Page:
Four humors / 1995

Date: Fri, 13 Jan 1995 11:18:54 LCL
Sender: Medicinal and Aromatic Plants discussion list <HERB.TREARN.BITNET>
From: Gerrit Saaltink <gerrit.SCO.EDUC.UVA.NL>
Subject: theory of 4 fluids


This year I am finishing my study Phytotherapy and Naturopathy at the Dutch Academy for Naturopathy in Hilversum, Holland. As a part of the job I am writing a paper on the 4-fluids-theory (you know, yellow bile, black bile, blood and phlegm), derived from the 4-elements- theory and more known from the 4-temperaments theory (choleric, melancholic, sanguinistic, phlegmatic). The 4-fluids-theory was the central medical theory in the West untill Virchow, ca. 1850. This theory, also called humoral pathology, now lives on in the ideas of the naturopathy of today, while the 4-temperament theory lives on in the psychiatry of today. Subject of my paper: the Greek sources of the 4-fluids-theory (roots) and what is being done with this theory today in Naturopathy.


  1. 1) Has anybody hints for literature?
  2. 2) Does anybody still use this theory for therapy?

I'll be happy with any respondings.

Gerrit Saaltink

From: Paul Bergner <bergner.TELEPORT.COM>
Subject: Re: Four humors/ Unani Tibb

The four humors system is alive and well in contemporary Unani Tibb medicine, the third great "energetic" medical system (along with Traditional Chinese Medicine and Ayurveda. The reason we haven't heard so much about it is probably Western antipathy to things Arabic and Muslim. It's the primary care medical system for hundreds of millions of people from Western India and Pakistan throguhout Persia and Arabia.

The best resources I know of in English are The Traditional Healer, by Hakim Chisthi (Healing Arts Press. Rochester Vermont), and the Canon of Avicenna Book I. There are five books, but I have only been able to find the first translated into english.

The Arabs in the eleventh century, notably Ibn Sina (Avicenna in the West), took the greek system and refined it to new heights. Ibn Sina's Canon of Medicine was probably the most influential book in the history of medicine, stretching all the way from China to Northern Europe. It was a standard medical text in Europe for 500 years. Book I is strikingly relevant to the contemporary clinical practice of medicine, and reading it, it is easy to see virtually all the key concepts of naturopathic and holistic medicine -- the importance of diet, exercise, rest, and spiritual vitality, among other things.

Unlike the Chinese, for whom the polarities of hot and cold and excess and deficient are probably the most important aspects of diagnosis and treatment (external and internal are also there, of course) Unani Tibb (which means literally "medicine of the Greeks") looks at the polarities of hot and cold and moist or dry. The other elements are there, of course, just as moist and dry are also contained in Chinese medicine, but the emphasis is different. The Sanguine temperment is hot and moist, the choleric is hot and dry, the phlegmatic is cold and moist, and the melancholic is cold and dry.

In my own practice (herbalism and naturopathy) I find these considerations very important. Why do some people have strong adverse reactions to garlic and others not? Garlic is extremely heating and drying, and choleric types will have strong inflammatory reactions to it, i.e. dermatitis, enteritis, etc. On the other hand it is well suited to damp-heat conditions because of its drying properties, and it works well as a poultice or direct application to acne or boils. High cholesterol is also damp and warm, and garlic works at least as well as leading cholesterol-lowring drugs. In fact, I find the humoral system better adapted to explain appropriateness and inappropriateness of Western herbal prescriptions than any other system.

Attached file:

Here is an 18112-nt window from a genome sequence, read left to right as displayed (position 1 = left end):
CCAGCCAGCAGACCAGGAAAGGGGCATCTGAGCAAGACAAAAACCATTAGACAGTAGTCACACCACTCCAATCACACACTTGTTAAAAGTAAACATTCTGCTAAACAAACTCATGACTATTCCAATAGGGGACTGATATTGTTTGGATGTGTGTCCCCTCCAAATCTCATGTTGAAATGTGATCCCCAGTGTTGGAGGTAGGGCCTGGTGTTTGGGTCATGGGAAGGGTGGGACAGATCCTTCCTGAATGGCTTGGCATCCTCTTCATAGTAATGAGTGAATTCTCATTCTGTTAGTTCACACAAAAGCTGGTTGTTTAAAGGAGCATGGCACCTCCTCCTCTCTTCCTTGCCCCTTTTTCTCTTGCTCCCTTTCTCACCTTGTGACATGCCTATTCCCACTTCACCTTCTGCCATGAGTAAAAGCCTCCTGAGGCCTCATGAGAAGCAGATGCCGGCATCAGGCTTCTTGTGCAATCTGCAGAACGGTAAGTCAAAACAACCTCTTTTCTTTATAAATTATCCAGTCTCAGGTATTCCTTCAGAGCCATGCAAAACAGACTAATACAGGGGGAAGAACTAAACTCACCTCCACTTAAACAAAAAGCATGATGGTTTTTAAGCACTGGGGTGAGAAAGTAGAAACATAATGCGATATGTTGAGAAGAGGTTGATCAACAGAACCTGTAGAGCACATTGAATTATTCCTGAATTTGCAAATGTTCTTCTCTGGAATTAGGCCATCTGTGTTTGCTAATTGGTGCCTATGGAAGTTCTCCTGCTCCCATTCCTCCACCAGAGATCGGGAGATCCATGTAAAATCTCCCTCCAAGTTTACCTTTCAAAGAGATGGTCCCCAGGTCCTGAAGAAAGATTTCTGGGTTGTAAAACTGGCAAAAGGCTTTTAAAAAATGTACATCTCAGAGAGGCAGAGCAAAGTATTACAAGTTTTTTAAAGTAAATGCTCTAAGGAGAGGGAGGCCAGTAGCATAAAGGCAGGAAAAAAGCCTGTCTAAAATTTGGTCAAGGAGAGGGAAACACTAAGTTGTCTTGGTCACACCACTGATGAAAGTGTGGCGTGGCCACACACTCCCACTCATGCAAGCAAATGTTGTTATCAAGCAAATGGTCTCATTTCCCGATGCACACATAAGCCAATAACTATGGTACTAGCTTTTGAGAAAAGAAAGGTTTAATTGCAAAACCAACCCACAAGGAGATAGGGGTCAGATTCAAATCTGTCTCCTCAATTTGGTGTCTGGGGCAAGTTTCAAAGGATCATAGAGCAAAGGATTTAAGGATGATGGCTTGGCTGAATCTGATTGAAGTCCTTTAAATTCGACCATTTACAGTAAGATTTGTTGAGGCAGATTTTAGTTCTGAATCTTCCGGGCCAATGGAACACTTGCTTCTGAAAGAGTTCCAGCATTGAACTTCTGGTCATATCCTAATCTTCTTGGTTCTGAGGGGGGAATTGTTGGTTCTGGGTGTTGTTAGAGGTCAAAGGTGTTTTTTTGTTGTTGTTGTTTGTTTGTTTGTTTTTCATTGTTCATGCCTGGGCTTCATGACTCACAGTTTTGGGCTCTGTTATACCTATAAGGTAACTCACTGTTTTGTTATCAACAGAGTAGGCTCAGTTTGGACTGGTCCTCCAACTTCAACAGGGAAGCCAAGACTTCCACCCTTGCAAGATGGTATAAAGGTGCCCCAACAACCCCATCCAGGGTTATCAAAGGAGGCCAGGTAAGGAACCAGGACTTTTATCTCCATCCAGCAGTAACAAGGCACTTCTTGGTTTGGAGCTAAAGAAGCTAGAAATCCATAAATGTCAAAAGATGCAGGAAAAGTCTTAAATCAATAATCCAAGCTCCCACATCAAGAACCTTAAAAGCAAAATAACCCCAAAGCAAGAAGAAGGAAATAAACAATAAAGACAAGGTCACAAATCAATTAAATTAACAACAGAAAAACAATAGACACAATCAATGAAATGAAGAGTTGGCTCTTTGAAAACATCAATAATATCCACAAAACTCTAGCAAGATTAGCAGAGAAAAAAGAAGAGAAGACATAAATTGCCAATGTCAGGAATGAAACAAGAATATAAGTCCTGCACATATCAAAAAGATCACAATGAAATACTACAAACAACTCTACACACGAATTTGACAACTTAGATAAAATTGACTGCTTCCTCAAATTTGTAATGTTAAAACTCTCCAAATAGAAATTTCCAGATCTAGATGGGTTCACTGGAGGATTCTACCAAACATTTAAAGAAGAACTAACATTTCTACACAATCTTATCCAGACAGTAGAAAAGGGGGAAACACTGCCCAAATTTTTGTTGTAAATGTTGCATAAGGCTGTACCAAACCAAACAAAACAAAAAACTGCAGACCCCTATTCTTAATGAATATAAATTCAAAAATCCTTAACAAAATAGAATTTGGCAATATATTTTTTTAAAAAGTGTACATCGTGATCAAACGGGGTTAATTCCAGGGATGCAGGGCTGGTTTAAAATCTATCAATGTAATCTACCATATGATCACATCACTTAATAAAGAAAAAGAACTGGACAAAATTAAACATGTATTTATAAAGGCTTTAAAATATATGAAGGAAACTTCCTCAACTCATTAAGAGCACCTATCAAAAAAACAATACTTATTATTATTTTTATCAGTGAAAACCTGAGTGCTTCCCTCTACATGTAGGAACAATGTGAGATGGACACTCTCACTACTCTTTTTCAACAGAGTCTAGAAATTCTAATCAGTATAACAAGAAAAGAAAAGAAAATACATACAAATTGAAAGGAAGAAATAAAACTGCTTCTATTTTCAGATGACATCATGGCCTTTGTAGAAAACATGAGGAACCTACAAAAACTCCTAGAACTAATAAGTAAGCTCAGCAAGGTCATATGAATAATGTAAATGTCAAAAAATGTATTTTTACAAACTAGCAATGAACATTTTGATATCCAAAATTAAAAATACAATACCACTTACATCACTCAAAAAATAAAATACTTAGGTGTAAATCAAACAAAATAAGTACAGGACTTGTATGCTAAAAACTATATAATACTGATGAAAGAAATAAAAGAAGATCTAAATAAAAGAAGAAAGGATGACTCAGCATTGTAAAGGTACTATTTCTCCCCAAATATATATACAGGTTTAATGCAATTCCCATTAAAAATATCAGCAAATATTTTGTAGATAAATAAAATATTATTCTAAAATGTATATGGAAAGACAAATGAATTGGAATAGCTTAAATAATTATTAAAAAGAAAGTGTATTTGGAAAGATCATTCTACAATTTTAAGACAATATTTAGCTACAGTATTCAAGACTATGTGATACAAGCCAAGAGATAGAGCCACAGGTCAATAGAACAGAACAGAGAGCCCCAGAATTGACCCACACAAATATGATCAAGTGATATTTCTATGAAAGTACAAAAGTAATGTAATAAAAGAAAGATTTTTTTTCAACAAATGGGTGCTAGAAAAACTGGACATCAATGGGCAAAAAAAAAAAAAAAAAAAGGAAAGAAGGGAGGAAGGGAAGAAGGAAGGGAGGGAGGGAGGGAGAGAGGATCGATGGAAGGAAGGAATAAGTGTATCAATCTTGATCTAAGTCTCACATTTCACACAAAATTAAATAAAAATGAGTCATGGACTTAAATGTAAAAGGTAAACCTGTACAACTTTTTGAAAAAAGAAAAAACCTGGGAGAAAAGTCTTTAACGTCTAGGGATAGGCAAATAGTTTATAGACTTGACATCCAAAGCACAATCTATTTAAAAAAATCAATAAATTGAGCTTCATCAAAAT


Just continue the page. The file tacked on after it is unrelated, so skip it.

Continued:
From: Christopher Hedley <christopher.GN.APC.ORG>
Subject: re theory of four fluids

Paul Bergner's summary is good.

I also find the 4 Humours to be useful in explaining what happens between plants and people. It is also useful in helping to find treatment regimes for people, eg. Choleric people need precise, attainable goals whereas Melancholic people are happier working in the long term. Although the more I go into it the more I realise what a very sophisticated the system is, and how I am only scratching the surface. The educational works of Rudolph Steiner are useful in understanding the psychology. The 4 humours are also directly related to the earth, air, fire and water used by astrologers.

More books;

  • European Medical books written before the 18th cent. usually have a short section on the Humours.
  • Culpeper's, 'A Physicall Directory', which his translation of the Pharmacopoea Londinensis, also called The London Dispensatory. pub 1649. No modern edition, but it is widely available in medical libraries.
  • The medical works of Hildegard von Bingen, which are available in a recent German translation. There is a small book in English, but it doesn't explain the Humours. It was, however, written by two German doctors who obviously follow her practice; Dr Wighard Strehlow and Gottfried Hertzka MD. as Handbuch der Hildegard-Medizin, pub 1987.

happy studies, Christopher Hedley MNIMH